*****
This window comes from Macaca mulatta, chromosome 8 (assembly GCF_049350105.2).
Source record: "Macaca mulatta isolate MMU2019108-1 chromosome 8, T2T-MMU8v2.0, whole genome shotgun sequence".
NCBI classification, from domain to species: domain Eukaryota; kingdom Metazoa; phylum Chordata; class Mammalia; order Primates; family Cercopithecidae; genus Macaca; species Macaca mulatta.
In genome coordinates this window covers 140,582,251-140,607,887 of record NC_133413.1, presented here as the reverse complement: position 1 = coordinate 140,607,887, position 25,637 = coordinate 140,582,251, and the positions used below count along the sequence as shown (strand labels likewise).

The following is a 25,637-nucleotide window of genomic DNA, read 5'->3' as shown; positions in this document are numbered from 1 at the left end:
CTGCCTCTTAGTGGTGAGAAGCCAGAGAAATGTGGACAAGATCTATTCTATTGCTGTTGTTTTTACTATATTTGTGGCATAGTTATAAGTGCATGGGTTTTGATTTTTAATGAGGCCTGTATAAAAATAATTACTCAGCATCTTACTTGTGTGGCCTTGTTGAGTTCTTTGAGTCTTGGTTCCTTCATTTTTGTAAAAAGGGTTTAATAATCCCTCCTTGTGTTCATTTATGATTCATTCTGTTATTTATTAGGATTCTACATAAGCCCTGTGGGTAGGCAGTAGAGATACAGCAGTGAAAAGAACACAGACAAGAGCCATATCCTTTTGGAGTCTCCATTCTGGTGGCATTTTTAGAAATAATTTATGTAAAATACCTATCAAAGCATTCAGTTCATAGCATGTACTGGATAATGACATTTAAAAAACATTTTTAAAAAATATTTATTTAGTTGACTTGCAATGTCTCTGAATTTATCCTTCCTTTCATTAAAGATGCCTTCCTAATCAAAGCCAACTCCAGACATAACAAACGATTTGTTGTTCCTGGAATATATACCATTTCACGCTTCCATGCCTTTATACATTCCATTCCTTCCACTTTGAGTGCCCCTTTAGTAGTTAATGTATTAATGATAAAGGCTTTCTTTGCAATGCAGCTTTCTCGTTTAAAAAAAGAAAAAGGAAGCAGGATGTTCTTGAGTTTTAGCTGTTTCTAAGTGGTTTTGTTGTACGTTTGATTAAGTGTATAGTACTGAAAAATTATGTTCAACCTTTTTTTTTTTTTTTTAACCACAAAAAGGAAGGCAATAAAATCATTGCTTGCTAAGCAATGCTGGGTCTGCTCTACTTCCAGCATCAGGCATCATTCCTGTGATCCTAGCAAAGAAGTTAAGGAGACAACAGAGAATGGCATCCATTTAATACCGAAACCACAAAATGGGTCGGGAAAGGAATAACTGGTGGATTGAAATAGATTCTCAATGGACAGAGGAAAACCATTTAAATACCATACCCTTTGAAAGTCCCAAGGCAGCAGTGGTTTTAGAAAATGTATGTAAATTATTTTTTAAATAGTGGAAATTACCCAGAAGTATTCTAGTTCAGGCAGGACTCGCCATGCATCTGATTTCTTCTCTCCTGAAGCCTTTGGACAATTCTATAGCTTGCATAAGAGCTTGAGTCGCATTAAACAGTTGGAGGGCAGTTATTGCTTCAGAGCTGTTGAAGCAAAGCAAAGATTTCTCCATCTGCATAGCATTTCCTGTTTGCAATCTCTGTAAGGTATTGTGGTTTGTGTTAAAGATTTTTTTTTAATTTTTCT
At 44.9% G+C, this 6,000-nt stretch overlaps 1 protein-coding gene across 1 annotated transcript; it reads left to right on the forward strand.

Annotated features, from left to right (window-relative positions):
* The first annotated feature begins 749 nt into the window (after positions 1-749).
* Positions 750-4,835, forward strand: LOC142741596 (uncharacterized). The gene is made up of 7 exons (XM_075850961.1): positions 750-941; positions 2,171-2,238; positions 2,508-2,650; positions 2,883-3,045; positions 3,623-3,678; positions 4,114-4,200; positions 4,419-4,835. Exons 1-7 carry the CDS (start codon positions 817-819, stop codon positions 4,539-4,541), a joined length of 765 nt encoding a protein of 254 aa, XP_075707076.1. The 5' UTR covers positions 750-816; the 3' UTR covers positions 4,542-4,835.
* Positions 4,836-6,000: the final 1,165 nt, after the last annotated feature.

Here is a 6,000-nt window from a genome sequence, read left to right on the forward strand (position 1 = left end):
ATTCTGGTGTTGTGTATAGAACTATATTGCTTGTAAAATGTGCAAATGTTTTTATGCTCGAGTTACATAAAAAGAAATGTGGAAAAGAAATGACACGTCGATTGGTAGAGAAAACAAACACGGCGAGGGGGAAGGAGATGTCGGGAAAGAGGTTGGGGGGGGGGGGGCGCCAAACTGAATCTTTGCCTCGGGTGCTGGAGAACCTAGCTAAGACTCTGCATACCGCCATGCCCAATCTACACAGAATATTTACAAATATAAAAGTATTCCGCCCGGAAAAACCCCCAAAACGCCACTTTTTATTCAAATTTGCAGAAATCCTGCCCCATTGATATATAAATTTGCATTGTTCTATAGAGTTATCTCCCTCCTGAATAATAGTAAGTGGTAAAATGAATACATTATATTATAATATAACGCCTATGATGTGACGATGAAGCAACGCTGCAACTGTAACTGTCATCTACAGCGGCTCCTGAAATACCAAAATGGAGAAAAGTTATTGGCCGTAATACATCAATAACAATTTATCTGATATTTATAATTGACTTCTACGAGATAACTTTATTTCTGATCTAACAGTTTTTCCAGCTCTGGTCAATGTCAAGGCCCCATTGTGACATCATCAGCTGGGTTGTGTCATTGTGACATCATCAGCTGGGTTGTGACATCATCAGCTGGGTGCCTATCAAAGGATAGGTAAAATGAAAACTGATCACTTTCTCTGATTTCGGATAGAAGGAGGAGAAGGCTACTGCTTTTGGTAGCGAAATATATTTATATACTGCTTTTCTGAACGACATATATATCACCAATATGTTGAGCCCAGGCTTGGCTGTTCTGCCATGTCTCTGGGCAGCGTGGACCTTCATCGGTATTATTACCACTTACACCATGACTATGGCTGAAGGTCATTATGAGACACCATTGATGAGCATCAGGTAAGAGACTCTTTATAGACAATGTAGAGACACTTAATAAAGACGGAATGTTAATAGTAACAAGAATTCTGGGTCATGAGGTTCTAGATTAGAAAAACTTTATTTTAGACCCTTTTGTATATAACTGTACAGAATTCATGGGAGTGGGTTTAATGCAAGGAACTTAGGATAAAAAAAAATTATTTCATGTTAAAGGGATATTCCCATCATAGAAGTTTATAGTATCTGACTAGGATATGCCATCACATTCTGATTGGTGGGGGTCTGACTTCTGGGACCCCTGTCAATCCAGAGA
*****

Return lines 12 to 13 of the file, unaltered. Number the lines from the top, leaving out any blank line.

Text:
Here is a 6,000-nt window from a genome sequence, read left to right on the forward strand (position 1 = left end):
ATTCTGGTGTTGTGTATAGAACTATATTGCTTGTAAAATGTGCAAATGTTTTTATGCTCGAGTTACATAAAAAGAAATGTGGAAAAGAAATGACACGTCGATTGGTAGAGAAAACAAACACGGCGAGGGGGAAGGAGATGTCGGGAAAGAGGTTGGGGGGGGGGGGGCGCCAAACTGAATCTTTGCCTCGGGTGCTGGAGAACCTAGCTAAGACTCTGCATACCGCCATGCCCAATCTACACAGAATATTTACAAATATAAAAGTATTCCGCCCGGAAAAACCCCCAAAACGCCACTTTTTATTCAAATTTGCAGAAATCCTGCCCCATTGATATATAAATTTGCATTGTTCTATAGAGTTATCTCCCTCCTGAATAATAGTAAGTGGTAAAATGAATACATTATATTATAATATAACGCCTATGATGTGACGATGAAGCAACGCTGCAACTGTAACTGTCATCTACAGCGGCTCCTGAAATACCAAAATGGAGAAAAGTTATTGGCCGTAATACATCAATAACAATTTATCTGATATTTATAATTGACTTCTACGAGATAACTTTATTTCTGATCTAACAGTTTTTCCAGCTCTGGTCAATGTCAAGGCCCCATTGTGACATCATCAGCTGGGTTGTGTCATTGTGACATCATCAGCTGGGTTGTGACATCATCAGCTGGGTGCCTATCAAAGGATAGGTAAAATGAAAACTGATCACTTTCTCTGATTTCGGATAGAAGGAGGAGAAGGCTACTGCTTTTGGTAGCGAAATATATTTATATACTGCTTTTCTGAACGACATATATATCACCAATATGTTGAGCCCAGGCTTGGCTGTTCTGCCATGTCTCTGGGCAGCGTGGACCTTCATCGGTATTATTACCACTTACACCATGACTATGGCTGAAGGTCATTATGAGACACCATTGATGAGCATCAGGTAAGAGACTCTTTATAGACAATGTAGAGACACTTAATAAAGACGGAATGTTAATAGTAACAAGAATTCTGGGTCATGAGGTTCTAGATTAGAAAAACTTTATTTTAGACCCTTTTGTATATAACTGTACAGAATTCATGGGAGTGGGTTTAATGCAAGGAACTTAGGATAAAAAAAAATTATTTCATGTTAAAGGGATATTCCCATCATAGAAGTTTATAGTATCTGACTAGGATATGCCATCACATTCTGATTGGTGGGGGTCTGACTTCTGGGACCCCTGTCAATCCAGAGA